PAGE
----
Iowans split on party lines over jobs bill

The House of Representatives approved the Jobs for Main Street Act yesterday by a vote of 217 to 212. No Republicans supported the bill; the nay votes included 38 Democrats and 174 Republicans (roll call here). Iowa Democrats Bruce Braley, Dave Loebsack and Leonard Boswell all voted for the bill, while Republicans Tom Latham and Steve King voted with the rest of their caucus. (This year has been a refreshing change from 2005-2007, when Boswell was often among 30-some House Democrats voting with Republicans on the issue of the day.)

More details are after the jump.

According to this report in The Hill, most of the reluctant Democrats were concerned about increased spending in light of the large federal deficit. The bill passed only after retiring Democrat Brian Baird (WA-03) “changed his vote to put Democrats over the top.”

The bill uses approximately $174 billion that was allocated to the bailout (TARP) program last year, which has been returned. President Obama recently endorsed the idea of using returned TARP funds for a jobs bill.

A DCCC press release summarized the main points of the bill (HR 2847):

·        $48 billion to rebuild crumbling roads and bridges, modernize public buildings, renovate schools, and clean our water and air.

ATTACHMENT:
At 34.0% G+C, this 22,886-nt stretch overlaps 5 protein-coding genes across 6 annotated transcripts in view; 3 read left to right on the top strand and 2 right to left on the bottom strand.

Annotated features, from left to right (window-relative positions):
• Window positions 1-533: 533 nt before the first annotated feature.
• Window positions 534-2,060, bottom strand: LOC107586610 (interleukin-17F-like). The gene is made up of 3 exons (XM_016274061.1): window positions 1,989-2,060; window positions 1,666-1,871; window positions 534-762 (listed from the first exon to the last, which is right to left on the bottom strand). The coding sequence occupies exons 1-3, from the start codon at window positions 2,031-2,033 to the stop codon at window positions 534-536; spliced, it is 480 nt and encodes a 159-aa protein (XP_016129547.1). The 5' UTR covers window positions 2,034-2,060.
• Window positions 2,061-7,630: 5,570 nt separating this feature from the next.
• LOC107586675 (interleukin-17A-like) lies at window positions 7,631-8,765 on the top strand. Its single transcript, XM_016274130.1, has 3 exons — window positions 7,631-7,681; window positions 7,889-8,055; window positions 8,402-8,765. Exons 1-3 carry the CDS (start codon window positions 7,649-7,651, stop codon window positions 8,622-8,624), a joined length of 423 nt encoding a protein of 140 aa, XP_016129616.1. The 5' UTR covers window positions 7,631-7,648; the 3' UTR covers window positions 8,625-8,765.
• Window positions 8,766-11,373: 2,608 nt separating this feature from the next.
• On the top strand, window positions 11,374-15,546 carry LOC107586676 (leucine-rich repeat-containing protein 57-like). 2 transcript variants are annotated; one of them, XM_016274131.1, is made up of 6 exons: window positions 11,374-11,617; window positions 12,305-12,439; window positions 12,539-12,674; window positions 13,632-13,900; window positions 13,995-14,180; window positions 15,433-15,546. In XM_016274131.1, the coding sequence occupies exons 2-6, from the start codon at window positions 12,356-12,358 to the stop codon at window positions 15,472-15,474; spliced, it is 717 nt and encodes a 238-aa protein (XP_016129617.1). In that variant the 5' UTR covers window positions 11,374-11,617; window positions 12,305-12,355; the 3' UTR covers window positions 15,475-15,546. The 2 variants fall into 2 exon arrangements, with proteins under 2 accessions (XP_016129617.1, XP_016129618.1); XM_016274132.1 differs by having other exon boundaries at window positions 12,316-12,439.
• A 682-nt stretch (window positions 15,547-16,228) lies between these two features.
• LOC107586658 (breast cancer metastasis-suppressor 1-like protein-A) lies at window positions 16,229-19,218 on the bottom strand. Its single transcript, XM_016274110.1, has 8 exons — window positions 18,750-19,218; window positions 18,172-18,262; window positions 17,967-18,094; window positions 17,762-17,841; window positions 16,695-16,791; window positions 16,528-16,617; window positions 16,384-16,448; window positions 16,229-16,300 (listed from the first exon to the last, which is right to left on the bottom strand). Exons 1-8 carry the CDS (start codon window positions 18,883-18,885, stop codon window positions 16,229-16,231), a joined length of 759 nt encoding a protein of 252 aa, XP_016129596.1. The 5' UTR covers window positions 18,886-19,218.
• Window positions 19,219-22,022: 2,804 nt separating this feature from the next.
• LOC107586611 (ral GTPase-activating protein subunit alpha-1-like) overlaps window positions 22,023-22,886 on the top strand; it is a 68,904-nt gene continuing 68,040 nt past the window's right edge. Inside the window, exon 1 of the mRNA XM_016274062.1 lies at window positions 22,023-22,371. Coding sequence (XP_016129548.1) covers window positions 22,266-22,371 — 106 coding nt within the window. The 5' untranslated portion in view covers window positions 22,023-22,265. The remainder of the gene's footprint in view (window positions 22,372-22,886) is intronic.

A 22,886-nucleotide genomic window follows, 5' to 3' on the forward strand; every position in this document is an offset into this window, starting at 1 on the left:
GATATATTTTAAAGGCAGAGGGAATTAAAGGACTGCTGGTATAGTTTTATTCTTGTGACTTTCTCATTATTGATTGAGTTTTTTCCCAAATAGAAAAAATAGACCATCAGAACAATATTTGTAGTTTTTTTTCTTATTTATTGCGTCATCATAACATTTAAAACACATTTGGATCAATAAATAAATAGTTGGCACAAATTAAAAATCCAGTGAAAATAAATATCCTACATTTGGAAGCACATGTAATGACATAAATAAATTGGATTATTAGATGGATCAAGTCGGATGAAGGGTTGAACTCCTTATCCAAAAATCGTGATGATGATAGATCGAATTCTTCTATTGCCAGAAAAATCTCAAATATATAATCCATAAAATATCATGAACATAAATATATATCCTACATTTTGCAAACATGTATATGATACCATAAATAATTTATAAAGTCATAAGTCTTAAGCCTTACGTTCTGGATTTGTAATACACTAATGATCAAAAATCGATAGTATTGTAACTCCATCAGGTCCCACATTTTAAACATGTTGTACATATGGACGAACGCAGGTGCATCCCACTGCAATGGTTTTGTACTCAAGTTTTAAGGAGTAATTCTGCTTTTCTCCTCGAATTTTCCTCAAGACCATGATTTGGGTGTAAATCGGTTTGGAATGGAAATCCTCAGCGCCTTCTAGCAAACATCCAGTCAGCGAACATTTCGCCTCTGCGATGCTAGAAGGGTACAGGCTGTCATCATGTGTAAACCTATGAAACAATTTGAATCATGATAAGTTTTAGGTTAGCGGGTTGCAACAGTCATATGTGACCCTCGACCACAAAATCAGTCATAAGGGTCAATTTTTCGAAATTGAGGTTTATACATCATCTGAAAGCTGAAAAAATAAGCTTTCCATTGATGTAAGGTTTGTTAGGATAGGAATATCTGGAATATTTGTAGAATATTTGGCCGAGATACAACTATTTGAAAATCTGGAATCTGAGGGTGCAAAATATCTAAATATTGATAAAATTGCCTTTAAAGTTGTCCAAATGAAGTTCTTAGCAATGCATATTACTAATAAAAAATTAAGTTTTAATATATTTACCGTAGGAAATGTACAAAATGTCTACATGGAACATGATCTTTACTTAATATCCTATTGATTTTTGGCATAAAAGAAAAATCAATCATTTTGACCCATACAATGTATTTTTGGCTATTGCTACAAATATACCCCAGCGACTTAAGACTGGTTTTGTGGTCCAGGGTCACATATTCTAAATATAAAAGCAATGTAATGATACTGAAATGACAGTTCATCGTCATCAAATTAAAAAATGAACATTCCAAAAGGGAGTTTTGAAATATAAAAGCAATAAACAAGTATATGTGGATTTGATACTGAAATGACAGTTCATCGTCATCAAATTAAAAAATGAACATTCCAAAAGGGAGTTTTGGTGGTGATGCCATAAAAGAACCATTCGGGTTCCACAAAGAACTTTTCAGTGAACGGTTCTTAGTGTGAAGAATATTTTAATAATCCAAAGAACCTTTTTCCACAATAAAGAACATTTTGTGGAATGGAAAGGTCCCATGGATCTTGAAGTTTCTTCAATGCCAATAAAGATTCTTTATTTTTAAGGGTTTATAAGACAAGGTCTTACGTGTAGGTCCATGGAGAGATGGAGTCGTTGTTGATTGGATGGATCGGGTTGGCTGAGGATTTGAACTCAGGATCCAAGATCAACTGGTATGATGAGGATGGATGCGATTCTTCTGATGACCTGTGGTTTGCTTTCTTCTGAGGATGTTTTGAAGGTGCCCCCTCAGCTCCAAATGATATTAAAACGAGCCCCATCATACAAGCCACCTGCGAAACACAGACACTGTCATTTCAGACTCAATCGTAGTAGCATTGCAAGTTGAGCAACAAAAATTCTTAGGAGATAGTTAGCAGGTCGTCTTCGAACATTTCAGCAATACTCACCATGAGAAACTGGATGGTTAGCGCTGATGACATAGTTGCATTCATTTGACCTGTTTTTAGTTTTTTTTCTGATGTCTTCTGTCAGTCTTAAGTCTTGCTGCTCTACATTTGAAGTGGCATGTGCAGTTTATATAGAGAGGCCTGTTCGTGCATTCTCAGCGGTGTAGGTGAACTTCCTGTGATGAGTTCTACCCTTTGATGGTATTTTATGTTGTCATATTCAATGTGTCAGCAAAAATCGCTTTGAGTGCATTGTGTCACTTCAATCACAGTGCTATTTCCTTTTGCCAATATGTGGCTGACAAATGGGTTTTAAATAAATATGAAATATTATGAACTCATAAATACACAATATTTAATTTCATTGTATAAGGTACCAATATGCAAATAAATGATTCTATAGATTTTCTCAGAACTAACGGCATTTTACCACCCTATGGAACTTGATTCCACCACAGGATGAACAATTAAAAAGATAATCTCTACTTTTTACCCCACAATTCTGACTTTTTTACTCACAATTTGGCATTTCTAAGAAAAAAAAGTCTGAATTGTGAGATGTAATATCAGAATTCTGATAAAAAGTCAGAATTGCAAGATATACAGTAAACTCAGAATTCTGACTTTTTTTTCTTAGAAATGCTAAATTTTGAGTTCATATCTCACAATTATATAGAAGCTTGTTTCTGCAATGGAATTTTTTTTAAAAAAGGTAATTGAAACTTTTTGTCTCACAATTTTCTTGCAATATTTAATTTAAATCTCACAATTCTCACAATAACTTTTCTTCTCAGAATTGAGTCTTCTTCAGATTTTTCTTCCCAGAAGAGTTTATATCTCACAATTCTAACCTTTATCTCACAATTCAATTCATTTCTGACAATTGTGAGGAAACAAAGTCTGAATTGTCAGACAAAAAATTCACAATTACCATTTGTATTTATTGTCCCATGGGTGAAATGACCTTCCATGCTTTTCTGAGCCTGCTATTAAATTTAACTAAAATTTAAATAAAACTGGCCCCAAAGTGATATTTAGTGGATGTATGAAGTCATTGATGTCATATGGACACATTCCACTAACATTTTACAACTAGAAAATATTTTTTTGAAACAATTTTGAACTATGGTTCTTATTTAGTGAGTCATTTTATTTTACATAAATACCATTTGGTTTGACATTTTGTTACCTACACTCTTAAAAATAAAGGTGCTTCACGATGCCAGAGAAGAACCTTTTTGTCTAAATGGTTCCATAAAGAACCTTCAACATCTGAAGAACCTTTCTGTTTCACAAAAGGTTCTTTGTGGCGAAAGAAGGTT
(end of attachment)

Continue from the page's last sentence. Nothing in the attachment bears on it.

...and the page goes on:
·        $27 billion to help states save or create jobs for teachers, hire more law enforcement officers, and hire and retain firefighters. This includes hiring and training programs to support Americorps volunteers, youth summer jobs, and job training for people in high growth industries including health care and clean energy.

The measure helps America ‘s small businesses and creates jobs by extending several Recovery Act initiatives, including:

·        Eliminating fees on Small Business Administration (SBA) loans.

·        Raising the portion of a loan that the SBA will guarantee to 90 percent (from 85 percent) to encourage banks to lend to small businesses.

The measure also provides $79 billion to help families hardest hit by the recession through extending unemployment and COBRA benefits, protecting health coverage for millions through Medicaid (FMAP), continuing the child tax credit, and adjusting the poverty guidelines so people don’t lose benefits.

A statement from Braley’s office hailed the fact that yesterday’s jobs bill included “strong Buy America language”:

The Buy America language included in the Jobs for Main Street Act ensures that American made materials must be used for construction, alteration, maintenance or repair of transportation and infrastructure projects funded in the bill. These materials include American-made steel, iron and manufactured goods.

I frankly find it bizarre that several dozen House Democrats claim to think the deficit is a bigger political problem than rising unemployment rates. When the House votes on further funding for the war in Afghanistan, I don’t expect many of those 38 Democrats to be as concerned about deficit spending.

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